7. A hotelkeeper is not liable, as a hotelkeeper, for loss of or damage to property of a guest if the hotelkeeper establishes
(a) that the loss or damage was due to the misconduct or negligence of the guest or his servant or a person accompanying the guest or an act of God or the Queen's enemies; or
(b) that the guest had assumed exclusive charge and custody of the room in which the property was at the time of the loss or damage.
Detention of guest's property by hotelkeeper or lodging-house keeper
8. (1) Subject to subsection (2), a hotelkeeper or lodging-house keeper has a right to detain any property brought to the hotel or house by a guest or lodger for his charges for food, accommodation or services furnished to the guest for lodger or on his account.
Exemption of vehicles
(2) Without prejudice to any other right that he was with respect thereto, a hotelkeeper or lodging-house keeper as such is not entitled to detain a vehicle of a guest or its contents.
Sale of detained property
9. (1) Where a hotelkeeper's or lodging-house keeper's charges for food, accommodation or services remain unpaid for one month, the hotelkeeper or lodging-house keeper, in addition to all other remedies provided by law, may sell by public auction any property that he has detained pursuant to section 8.
Notice and advertising of sale
(2) Before making a sale under this section, the hotelkeeper or lodging-house keeper, not later than one week before the intended sale, shall give notice of the intended sale by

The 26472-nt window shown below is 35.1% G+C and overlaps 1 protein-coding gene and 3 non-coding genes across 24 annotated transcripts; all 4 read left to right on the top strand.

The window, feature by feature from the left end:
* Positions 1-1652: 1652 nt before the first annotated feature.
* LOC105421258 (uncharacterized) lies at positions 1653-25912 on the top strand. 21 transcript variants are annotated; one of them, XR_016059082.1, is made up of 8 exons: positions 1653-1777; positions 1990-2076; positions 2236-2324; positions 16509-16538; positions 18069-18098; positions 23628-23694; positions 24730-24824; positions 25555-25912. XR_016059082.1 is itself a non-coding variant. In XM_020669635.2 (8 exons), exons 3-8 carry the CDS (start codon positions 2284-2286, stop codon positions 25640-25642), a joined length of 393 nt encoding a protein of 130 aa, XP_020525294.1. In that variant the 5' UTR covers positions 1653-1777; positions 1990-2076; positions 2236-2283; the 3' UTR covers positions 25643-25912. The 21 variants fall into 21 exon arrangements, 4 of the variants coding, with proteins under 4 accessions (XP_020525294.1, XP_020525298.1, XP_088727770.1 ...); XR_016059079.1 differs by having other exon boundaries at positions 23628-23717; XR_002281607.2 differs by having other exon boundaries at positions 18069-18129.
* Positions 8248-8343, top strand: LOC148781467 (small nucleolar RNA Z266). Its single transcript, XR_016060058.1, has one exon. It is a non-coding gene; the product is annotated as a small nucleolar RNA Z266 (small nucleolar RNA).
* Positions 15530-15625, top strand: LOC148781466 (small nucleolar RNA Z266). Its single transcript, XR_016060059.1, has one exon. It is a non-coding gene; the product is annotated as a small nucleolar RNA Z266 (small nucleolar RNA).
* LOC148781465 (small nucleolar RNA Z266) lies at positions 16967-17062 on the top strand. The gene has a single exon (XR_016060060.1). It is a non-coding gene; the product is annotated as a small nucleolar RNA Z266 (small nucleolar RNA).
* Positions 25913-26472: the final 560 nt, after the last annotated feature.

(a) advertisement in a newspaper published or circulating in the place where the hotel or lodging-house is kept; and
(b) mailing to the guest by registered post addressed to the last known address of the guest or by serving upon the guest personally a notice of the intended sale.
(3) The notice of sale referred to in subsection (2) shall state the name of the guest or lodger, the amount of his indebtedness, the time and place of the sale, general description of the property to be sold and the name of the auctioneer.
Application of proceeds of sale
(4) The hotelkeeper or lodging-house keeper shall apply the proceeds of the sale in payment of the amount due him and the costs of the advertising and sale, and shall pay over the surplus, if any, to the guest or lodger if he requests it within one month of the date of the sale.
(5) If no application for the surplus is made by the guest or lodger within one month of the date of the sale the hotelkeeper or lodging-house keeper shall pay the surplus to the Provincial Treasurer who shall hold it for one year for the owner, after which time if the owner has not previously claimed the surplus it shall form part of the consolidated fund of the Province.
Application of former law
10. The law heretofore in force relating to the rights and liabilities of an innkeeper with respect to the property of his guest does not apply to a hotelkeeper.